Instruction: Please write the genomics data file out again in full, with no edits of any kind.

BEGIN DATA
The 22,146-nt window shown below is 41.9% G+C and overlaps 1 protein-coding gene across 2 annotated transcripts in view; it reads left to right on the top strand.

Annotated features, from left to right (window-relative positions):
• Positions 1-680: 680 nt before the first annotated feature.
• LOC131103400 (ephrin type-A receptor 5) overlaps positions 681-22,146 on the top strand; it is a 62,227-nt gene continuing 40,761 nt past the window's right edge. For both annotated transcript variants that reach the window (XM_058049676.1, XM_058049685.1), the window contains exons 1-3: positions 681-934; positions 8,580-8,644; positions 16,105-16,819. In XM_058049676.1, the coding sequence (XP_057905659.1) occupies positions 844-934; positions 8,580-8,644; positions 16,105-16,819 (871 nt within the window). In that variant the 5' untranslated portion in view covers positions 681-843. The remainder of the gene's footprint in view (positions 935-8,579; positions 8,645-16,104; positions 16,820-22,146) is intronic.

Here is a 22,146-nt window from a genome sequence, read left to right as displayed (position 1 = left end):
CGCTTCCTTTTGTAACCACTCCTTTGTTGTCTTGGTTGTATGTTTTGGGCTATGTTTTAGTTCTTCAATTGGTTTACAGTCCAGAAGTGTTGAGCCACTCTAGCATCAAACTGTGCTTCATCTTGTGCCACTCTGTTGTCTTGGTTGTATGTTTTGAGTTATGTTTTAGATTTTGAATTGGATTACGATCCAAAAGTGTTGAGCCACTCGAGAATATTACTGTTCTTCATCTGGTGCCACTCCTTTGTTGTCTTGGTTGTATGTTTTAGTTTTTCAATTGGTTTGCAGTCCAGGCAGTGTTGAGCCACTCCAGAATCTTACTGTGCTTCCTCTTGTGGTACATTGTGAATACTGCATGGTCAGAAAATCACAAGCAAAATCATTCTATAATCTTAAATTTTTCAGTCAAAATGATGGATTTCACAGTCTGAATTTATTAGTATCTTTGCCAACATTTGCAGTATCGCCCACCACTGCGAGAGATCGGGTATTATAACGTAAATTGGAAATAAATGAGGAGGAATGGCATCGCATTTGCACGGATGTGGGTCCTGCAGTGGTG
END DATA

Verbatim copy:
The 22,146-nt window shown below is 41.9% G+C and overlaps 1 protein-coding gene across 2 annotated transcripts in view; it reads left to right on the top strand.

Annotated features, from left to right (window-relative positions):
• Positions 1-680: 680 nt before the first annotated feature.
• LOC131103400 (ephrin type-A receptor 5) overlaps positions 681-22,146 on the top strand; it is a 62,227-nt gene continuing 40,761 nt past the window's right edge. For both annotated transcript variants that reach the window (XM_058049676.1, XM_058049685.1), the window contains exons 1-3: positions 681-934; positions 8,580-8,644; positions 16,105-16,819. In XM_058049676.1, the coding sequence (XP_057905659.1) occupies positions 844-934; positions 8,580-8,644; positions 16,105-16,819 (871 nt within the window). In that variant the 5' untranslated portion in view covers positions 681-843. The remainder of the gene's footprint in view (positions 935-8,579; positions 8,645-16,104; positions 16,820-22,146) is intronic.

Here is a 22,146-nt window from a genome sequence, read left to right as displayed (position 1 = left end):
CGCTTCCTTTTGTAACCACTCCTTTGTTGTCTTGGTTGTATGTTTTGGGCTATGTTTTAGTTCTTCAATTGGTTTACAGTCCAGAAGTGTTGAGCCACTCTAGCATCAAACTGTGCTTCATCTTGTGCCACTCTGTTGTCTTGGTTGTATGTTTTGAGTTATGTTTTAGATTTTGAATTGGATTACGATCCAAAAGTGTTGAGCCACTCGAGAATATTACTGTTCTTCATCTGGTGCCACTCCTTTGTTGTCTTGGTTGTATGTTTTAGTTTTTCAATTGGTTTGCAGTCCAGGCAGTGTTGAGCCACTCCAGAATCTTACTGTGCTTCCTCTTGTGGTACATTGTGAATACTGCATGGTCAGAAAATCACAAGCAAAATCATTCTATAATCTTAAATTTTTCAGTCAAAATGATGGATTTCACAGTCTGAATTTATTAGTATCTTTGCCAACATTTGCAGTATCGCCCACCACTGCGAGAGATCGGGTATTATAACGTAAATTGGAAATAAATGAGGAGGAATGGCATCGCATTTGCACGGATGTGGGTCCTGCAGTGGTG